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Dido - Topic

Safe Trip Home Play

Perhaps even Dido realized that the chief criticism lodged against her first two albums was that they were a bit too placid, so she decided to change things, albeit subtly, on her third, Safe Trip Home. This album appears five years after 2003's Life for Rent, which is only a year longer than the gap between No Angel and Life, yet it feels like it had a longer gestation: Dido's songs are subtler and richer, and so is the production, largely a collaboration with Jon Brion but also featuring Brian Eno on "Grafton Street." These are two of an impressive lineup of guests who range from Mick Fleetwood to Citizen Cope and ?uestlove from the Roots, but don't be mistaken in thinking that this is a dramatic break from Dido's elegant, shimmering past: it's a deepening, adding layers and textures, both musical and emotional, that are apparent upon the first listen but reveal themselves more with repeat spins. This is less about the surface -- something that Life for Rent could sometimes seem to be all about -- than what's underneath, as Dido's songs here gently hook their way into the subconscious on. There are melancholic edges, but it's not haunting, it's comforting, reassuring music that's quietly powerful, music that Dido hinted at before but never quite made. ~ Stephen Thomas Erlewine, Rovi

Girl Who Got Away Play

Differences between Dido albums can be measured on a small sliding scale. She never changes her style but she does change her sound, however subtly. Girl Who Got Away, her fourth album and first in five years, differs from its predecessor, the meticulously woven Safe Trip Home. That was an album tailored for domesticity, while Girl Who Got Away is a soundtrack for a night out, going so far as to make space for a guest spot for Kendrick Lamar, the alt-crossover rapper du jour of 2013. Dido's night on the town isn't quite a dingy pub crawl: it's tasting menus and craft cocktails where the crowds bustle but never jostle. Sophistication is a given, but there's a surprising undercurrent of sensuality that runs throughout the album, a sleekness that suggests a distillation of the stiff club-soul of Elle Goulding, a shimmer that blends quite seamlessly with Dido's sculpted songs. As a particularly affectless singer, Dido is quite adaptable to her gently shifting surroundings, so she feels perfectly at home in this neon-streaked production, savoring how it swings from understated but insistent beats to a soft acoustic bed. Perhaps it's lifestyle music, designed to reflect the aspirations and desires of her audience, but it's impeccably executed and slyly seductive lifestyle music. Halfway through, Girl Who Got Away sucks you into its sway, its comforts as alluring as they are elusive. ~ Stephen Thomas Erlewine, Rovi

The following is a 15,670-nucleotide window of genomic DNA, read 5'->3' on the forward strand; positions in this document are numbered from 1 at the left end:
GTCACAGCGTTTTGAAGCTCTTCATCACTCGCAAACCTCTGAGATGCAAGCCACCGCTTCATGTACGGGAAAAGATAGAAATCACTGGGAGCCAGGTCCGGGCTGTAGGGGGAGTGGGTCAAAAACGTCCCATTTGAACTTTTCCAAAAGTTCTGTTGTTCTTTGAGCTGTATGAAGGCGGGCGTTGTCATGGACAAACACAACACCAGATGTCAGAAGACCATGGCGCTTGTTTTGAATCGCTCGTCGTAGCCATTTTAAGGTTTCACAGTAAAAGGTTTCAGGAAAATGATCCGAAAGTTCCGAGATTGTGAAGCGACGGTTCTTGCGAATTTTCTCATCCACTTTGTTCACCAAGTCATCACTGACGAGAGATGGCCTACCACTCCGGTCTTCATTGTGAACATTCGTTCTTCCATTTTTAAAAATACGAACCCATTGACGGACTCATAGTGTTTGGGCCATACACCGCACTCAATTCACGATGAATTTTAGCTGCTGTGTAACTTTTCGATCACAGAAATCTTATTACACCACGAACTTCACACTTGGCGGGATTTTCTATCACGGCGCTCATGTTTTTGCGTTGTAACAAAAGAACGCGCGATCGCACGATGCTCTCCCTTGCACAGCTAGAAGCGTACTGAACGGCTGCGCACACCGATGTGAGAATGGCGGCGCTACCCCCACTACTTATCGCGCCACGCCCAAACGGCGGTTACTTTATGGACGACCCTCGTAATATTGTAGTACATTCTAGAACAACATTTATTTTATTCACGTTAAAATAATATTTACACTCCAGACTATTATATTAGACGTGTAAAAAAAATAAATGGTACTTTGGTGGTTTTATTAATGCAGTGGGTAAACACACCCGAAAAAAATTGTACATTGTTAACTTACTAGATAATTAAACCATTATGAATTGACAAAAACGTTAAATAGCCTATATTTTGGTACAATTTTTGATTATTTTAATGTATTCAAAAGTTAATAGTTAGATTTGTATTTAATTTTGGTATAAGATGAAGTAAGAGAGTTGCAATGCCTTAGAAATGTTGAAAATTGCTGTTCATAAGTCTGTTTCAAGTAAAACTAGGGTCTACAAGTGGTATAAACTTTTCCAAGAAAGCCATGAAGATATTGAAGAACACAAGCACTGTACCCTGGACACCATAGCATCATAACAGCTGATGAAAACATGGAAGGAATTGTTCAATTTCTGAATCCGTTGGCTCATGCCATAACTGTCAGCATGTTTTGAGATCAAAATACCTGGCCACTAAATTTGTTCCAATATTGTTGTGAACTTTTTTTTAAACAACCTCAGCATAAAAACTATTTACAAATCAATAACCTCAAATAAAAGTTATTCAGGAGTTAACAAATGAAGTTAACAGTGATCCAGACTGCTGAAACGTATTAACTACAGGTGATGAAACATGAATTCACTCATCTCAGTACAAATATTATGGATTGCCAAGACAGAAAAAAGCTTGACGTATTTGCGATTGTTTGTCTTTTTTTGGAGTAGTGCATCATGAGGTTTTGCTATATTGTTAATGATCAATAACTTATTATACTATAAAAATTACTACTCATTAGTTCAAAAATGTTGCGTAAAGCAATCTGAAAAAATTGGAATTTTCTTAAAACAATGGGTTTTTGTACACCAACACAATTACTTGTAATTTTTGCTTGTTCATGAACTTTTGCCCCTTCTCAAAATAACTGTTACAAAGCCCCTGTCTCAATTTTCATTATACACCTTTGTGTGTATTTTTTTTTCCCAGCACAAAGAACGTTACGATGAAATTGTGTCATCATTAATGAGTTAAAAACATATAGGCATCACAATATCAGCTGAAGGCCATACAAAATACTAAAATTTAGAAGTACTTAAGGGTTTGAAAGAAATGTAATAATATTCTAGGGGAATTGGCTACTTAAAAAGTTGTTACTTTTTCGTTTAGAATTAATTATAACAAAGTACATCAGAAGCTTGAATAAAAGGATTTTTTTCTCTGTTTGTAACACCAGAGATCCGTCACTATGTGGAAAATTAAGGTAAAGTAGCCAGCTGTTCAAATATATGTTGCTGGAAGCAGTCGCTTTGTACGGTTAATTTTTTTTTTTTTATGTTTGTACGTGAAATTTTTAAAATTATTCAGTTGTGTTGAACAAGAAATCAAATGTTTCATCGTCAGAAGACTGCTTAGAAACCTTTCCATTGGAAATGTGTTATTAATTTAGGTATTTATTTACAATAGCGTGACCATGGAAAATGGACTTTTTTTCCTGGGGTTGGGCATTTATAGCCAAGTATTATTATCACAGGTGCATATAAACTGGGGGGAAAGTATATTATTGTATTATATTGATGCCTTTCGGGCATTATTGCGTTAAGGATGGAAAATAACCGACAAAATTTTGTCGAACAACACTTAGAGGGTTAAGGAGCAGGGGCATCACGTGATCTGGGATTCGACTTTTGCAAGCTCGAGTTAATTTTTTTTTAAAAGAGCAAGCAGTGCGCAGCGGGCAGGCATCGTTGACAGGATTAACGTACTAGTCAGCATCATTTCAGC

No Angel Play

The title notwithstanding, this debut from the former Faithless singer is pretty angelic-sounding stuff. You're bound to think of Sinéad O'Connor, but the comparison is as misleading as it is inevitable. Granted, Dido's ethereal vocals here frequently recall O'Connor; but Dido's music -- while inventively augmented with electronics -- is generally less adventurous. Ditto No Angel's lyrics, which focus almost exclusively on love, lust, and relationships. That said, the fact remains that this is an auspicious and highly listenable album -- atmospheric, seductive, and beautifully produced and sequenced. ~ Jeff Burger, Rovi

Life for Rent Play

Life for Rent doesn't offer anything that drastically different from Dido's debut album, No Angel -- the dance beats are marginally fresher, the production is clean and new -- but this predictibility is actually rather refreshing because the album delivers on its promise, unlike many sophomore affairs in 2003. That its promise is rather modest doesn't really matter, since Dido is successful at modest songs. She has a sweet, warm voice and a knack for tuneful modern folk-pop that sounds intimate while being confidently catchy and nicely atmospheric. In other words, it retains the feel of No Angel and its two big hits, "Here With Me" and "Thank You," without ever rewriting either song, but contributing songs like "White Flag," "Stoned," "Life for Rent," and "Do You Have a Little Time," which are nearly as memorable. The appeal of Life for Rent is what makes Dido appealing -- she's unassuming and gentle, but her songs are so melodic and atmospheric they easily work their way into the subconscious, and the records are well-crafted enough to be engaging on repeated plays. So, Life for Rent isn't much different than its predecessor, but that's a very good thing in this case. ~ Stephen Thomas Erlewine, Rovi

Greatest Hits Play

The phenomenally successful, multi-platinum-selling singer/songwriter, who has released just four studio albums in her 14-year career, finally presents her inaugural Greatest Hits compilation. The album includes all of her biggest tunes, including the U.K. top five singles "Here with Me," "Thank You," and "White Flag.", Rovi
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